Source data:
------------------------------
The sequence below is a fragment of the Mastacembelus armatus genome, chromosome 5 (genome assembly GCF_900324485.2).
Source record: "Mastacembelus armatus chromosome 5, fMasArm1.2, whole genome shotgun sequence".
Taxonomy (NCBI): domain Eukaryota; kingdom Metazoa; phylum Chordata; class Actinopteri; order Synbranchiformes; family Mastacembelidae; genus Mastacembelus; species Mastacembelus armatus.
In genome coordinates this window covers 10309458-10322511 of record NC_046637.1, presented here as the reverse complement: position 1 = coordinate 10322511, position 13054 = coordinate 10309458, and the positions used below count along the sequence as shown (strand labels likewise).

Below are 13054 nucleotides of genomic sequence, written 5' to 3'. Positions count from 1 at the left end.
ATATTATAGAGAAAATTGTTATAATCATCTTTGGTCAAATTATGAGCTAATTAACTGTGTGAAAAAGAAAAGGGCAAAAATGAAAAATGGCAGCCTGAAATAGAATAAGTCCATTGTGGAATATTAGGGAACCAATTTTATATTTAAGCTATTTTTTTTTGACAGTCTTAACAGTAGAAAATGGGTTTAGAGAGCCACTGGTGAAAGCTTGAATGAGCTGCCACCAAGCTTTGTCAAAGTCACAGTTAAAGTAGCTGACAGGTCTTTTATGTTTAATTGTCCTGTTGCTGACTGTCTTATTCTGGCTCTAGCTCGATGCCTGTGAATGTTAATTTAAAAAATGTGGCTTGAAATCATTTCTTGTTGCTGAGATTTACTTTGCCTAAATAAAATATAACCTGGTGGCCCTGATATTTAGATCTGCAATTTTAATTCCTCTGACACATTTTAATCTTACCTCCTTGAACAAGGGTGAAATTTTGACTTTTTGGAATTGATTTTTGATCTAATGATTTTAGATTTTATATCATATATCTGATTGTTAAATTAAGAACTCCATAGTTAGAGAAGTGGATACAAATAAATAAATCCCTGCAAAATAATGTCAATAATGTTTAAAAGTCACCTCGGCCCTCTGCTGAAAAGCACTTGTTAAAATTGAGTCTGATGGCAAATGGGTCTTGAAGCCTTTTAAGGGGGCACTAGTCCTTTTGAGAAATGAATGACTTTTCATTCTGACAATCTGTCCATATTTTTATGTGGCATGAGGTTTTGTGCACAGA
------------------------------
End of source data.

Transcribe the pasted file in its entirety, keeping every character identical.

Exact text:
The sequence below is a fragment of the Mastacembelus armatus genome, chromosome 5 (genome assembly GCF_900324485.2).
Source record: "Mastacembelus armatus chromosome 5, fMasArm1.2, whole genome shotgun sequence".
Taxonomy (NCBI): domain Eukaryota; kingdom Metazoa; phylum Chordata; class Actinopteri; order Synbranchiformes; family Mastacembelidae; genus Mastacembelus; species Mastacembelus armatus.
In genome coordinates this window covers 10309458-10322511 of record NC_046637.1, presented here as the reverse complement: position 1 = coordinate 10322511, position 13054 = coordinate 10309458, and the positions used below count along the sequence as shown (strand labels likewise).

Below are 13054 nucleotides of genomic sequence, written 5' to 3'. Positions count from 1 at the left end.
ATATTATAGAGAAAATTGTTATAATCATCTTTGGTCAAATTATGAGCTAATTAACTGTGTGAAAAAGAAAAGGGCAAAAATGAAAAATGGCAGCCTGAAATAGAATAAGTCCATTGTGGAATATTAGGGAACCAATTTTATATTTAAGCTATTTTTTTTTGACAGTCTTAACAGTAGAAAATGGGTTTAGAGAGCCACTGGTGAAAGCTTGAATGAGCTGCCACCAAGCTTTGTCAAAGTCACAGTTAAAGTAGCTGACAGGTCTTTTATGTTTAATTGTCCTGTTGCTGACTGTCTTATTCTGGCTCTAGCTCGATGCCTGTGAATGTTAATTTAAAAAATGTGGCTTGAAATCATTTCTTGTTGCTGAGATTTACTTTGCCTAAATAAAATATAACCTGGTGGCCCTGATATTTAGATCTGCAATTTTAATTCCTCTGACACATTTTAATCTTACCTCCTTGAACAAGGGTGAAATTTTGACTTTTTGGAATTGATTTTTGATCTAATGATTTTAGATTTTATATCATATATCTGATTGTTAAATTAAGAACTCCATAGTTAGAGAAGTGGATACAAATAAATAAATCCCTGCAAAATAATGTCAATAATGTTTAAAAGTCACCTCGGCCCTCTGCTGAAAAGCACTTGTTAAAATTGAGTCTGATGGCAAATGGGTCTTGAAGCCTTTTAAGGGGGCACTAGTCCTTTTGAGAAATGAATGACTTTTCATTCTGACAATCTGTCCATATTTTTATGTGGCATGAGGTTTTGTGCACAGA